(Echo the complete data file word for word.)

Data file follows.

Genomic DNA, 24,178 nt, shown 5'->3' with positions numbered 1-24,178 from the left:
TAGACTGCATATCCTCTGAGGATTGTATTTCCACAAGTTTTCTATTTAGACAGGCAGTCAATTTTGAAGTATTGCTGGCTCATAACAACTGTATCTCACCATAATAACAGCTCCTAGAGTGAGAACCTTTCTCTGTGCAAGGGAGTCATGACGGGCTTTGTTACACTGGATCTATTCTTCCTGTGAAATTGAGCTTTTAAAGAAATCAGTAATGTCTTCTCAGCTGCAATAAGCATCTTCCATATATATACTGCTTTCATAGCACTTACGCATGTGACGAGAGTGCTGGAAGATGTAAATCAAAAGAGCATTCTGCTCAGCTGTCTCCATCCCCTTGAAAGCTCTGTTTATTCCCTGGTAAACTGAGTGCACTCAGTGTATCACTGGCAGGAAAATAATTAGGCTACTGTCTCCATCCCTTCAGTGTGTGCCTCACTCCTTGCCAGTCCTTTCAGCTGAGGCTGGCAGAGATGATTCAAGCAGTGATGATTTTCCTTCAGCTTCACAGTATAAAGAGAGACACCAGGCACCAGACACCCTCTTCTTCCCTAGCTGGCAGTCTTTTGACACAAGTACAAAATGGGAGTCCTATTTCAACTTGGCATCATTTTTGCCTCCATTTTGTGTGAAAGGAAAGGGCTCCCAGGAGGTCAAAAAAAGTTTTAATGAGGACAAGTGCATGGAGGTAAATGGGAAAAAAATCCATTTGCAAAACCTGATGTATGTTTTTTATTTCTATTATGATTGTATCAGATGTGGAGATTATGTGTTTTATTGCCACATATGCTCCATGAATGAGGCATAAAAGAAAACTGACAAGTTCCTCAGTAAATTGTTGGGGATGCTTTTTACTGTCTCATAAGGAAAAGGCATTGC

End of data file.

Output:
Genomic DNA, 24,178 nt, shown 5'->3' with positions numbered 1-24,178 from the left:
TAGACTGCATATCCTCTGAGGATTGTATTTCCACAAGTTTTCTATTTAGACAGGCAGTCAATTTTGAAGTATTGCTGGCTCATAACAACTGTATCTCACCATAATAACAGCTCCTAGAGTGAGAACCTTTCTCTGTGCAAGGGAGTCATGACGGGCTTTGTTACACTGGATCTATTCTTCCTGTGAAATTGAGCTTTTAAAGAAATCAGTAATGTCTTCTCAGCTGCAATAAGCATCTTCCATATATATACTGCTTTCATAGCACTTACGCATGTGACGAGAGTGCTGGAAGATGTAAATCAAAAGAGCATTCTGCTCAGCTGTCTCCATCCCCTTGAAAGCTCTGTTTATTCCCTGGTAAACTGAGTGCACTCAGTGTATCACTGGCAGGAAAATAATTAGGCTACTGTCTCCATCCCTTCAGTGTGTGCCTCACTCCTTGCCAGTCCTTTCAGCTGAGGCTGGCAGAGATGATTCAAGCAGTGATGATTTTCCTTCAGCTTCACAGTATAAAGAGAGACACCAGGCACCAGACACCCTCTTCTTCCCTAGCTGGCAGTCTTTTGACACAAGTACAAAATGGGAGTCCTATTTCAACTTGGCATCATTTTTGCCTCCATTTTGTGTGAAAGGAAAGGGCTCCCAGGAGGTCAAAAAAAGTTTTAATGAGGACAAGTGCATGGAGGTAAATGGGAAAAAAATCCATTTGCAAAACCTGATGTATGTTTTTTATTTCTATTATGATTGTATCAGATGTGGAGATTATGTGTTTTATTGCCACATATGCTCCATGAATGAGGCATAAAAGAAAACTGACAAGTTCCTCAGTAAATTGTTGGGGATGCTTTTTACTGTCTCATAAGGAAAAGGCATTGC